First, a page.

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Oil falls over Middle East spat, Reserve Bank of Australia on deck, and Trump green-lights Comey testimony. Here are some of the things people in markets are talking about.
Qatar Provides Fleeting Bid for Crude
West Texas Intermediate futures surprisingly went red on Monday after gaining overnight following Saudi Arabia, Bahrain, the U.A.E., and Egypt's move to isolate Qatar by suspending travel to and from the nation over its ties with Iran. The situation is currently not seen as affecting global energy markets in the short term, as Qatar still has access to shipping routes. However, the nation's bourse did suffer its largest loss since 2009. The evolving situation in Qatar is just one of many geopolitical risks markets will have to grapple with this week.
Parsing the RBA
The Reserve Bank of Australia is universally expected to keep rates unchanged at a record low of 1.5 percent at 1:30 p.m. Tokyo time on Tuesday. But traders will be looking for any hints that Governor Philip Lowe might deliver a rate cut this year in the face of disappointing growth, with swaps markets pointing to a roughly one-in-five chance of a decrease by year-end. Last week, the central bank broadened which securities are eligible to be part of repo agreements following S&P Global Ratings' downgrade of nearly two dozen Australian lenders in May. Also on deck: April's reading of labor cash earnings in Japan and release of the Aussie first-quarter current account.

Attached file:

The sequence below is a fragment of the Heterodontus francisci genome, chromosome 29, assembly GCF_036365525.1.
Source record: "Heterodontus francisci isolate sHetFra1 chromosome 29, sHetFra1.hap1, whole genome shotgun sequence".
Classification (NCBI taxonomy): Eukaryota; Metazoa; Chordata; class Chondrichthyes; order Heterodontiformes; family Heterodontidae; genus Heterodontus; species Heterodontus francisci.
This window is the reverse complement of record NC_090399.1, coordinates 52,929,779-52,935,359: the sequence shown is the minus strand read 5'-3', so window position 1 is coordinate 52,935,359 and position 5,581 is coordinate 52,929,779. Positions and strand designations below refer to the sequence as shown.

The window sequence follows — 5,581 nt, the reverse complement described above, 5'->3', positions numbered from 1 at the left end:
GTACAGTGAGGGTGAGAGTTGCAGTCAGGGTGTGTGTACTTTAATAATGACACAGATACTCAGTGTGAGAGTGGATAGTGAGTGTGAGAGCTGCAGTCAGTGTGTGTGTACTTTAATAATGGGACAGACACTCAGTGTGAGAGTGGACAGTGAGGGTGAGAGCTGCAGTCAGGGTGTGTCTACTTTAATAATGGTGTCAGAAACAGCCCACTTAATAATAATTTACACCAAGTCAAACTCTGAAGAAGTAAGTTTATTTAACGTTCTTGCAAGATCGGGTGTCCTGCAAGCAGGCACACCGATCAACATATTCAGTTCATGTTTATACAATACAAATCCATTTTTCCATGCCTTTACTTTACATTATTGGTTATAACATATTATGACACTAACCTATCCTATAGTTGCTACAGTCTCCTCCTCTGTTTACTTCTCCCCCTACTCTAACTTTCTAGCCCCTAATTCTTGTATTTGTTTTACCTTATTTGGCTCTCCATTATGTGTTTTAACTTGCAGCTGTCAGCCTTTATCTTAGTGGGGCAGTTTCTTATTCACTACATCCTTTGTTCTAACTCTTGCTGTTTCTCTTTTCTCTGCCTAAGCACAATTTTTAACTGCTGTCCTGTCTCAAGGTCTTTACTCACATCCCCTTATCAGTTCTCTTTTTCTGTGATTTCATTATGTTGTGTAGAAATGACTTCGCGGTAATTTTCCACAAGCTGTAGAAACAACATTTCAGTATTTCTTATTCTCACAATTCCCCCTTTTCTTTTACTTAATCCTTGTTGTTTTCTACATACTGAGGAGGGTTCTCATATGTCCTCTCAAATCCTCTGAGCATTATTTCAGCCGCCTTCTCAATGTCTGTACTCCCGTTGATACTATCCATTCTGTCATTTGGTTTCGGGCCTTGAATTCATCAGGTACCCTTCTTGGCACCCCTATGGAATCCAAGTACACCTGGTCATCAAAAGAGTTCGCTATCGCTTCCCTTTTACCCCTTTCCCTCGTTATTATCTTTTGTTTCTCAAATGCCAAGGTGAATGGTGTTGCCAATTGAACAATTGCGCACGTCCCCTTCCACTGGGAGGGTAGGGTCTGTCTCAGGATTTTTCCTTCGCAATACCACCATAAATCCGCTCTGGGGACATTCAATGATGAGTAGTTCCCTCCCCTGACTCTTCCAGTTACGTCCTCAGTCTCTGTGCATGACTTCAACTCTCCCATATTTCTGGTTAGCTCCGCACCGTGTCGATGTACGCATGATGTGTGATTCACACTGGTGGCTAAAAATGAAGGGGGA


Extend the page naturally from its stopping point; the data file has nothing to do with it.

In a flurry of Twitter pronouncements Monday, U.S. President Donald Trump expressed frustration with how his administration watered down his order to ban travel from predominantly Muslim countries in a bid to have it approved by the courts. The White House later revealed Trump wouldn't invoke executive privilege to block former FBI Director James Comey from testifying before a Senate committee Thursday about Russian interference with the U.S. election and his dealings with the president. Trump also continued to mock the response of Sadiq Khan, the mayor of London, to the terrorist attack that took place the past weekend. U.K. Prime Minister Theresa May said it would be "wrong" to suggest that Khan isn't doing a good job.
The S&P 500 Index suffered a small loss to open the week while the incumbent party's victory in a Mexican state election propelled the peso to seven-month highs. The U.S. dollar continued to fall, though 10-year Treasury yields edged higher on the day. Oddly, both risk assets and traditional safe havens have been performing well this year, a situation that some analysts are warning won't last.
Nikkei 225 and S&P/ASX 200 futures are marginally negative as of 5:55 a.m. Tokyo time. Australian banks were a drag on equities in the region Monday, and benchmark indexes in China as well as Hong Kong also started the week on a soft note. Some analysts pointed to a deceleration in U.S. job growth in Friday's non-farm payrolls report as dimming optimism on the prospects for global growth this year.
This is what caught our eye over the last 24 hours.
China's debt mountain isn't as scary as it looks.
May and Corbyn trade barbs following terror attack.
Why U.S. teens aren't working summer jobs anymore.
John Paulson's fund is bleeding assets.
JPMorgan's surprisingly simple explanation for low volatility.
Buffalo Wild Wings a test of activist hedge fund ingenuity.
Apple takes on Amazon and Google at Home(Pod).
To contact the author of this story: Luke Kawa in New York at firstname.lastname@example.org.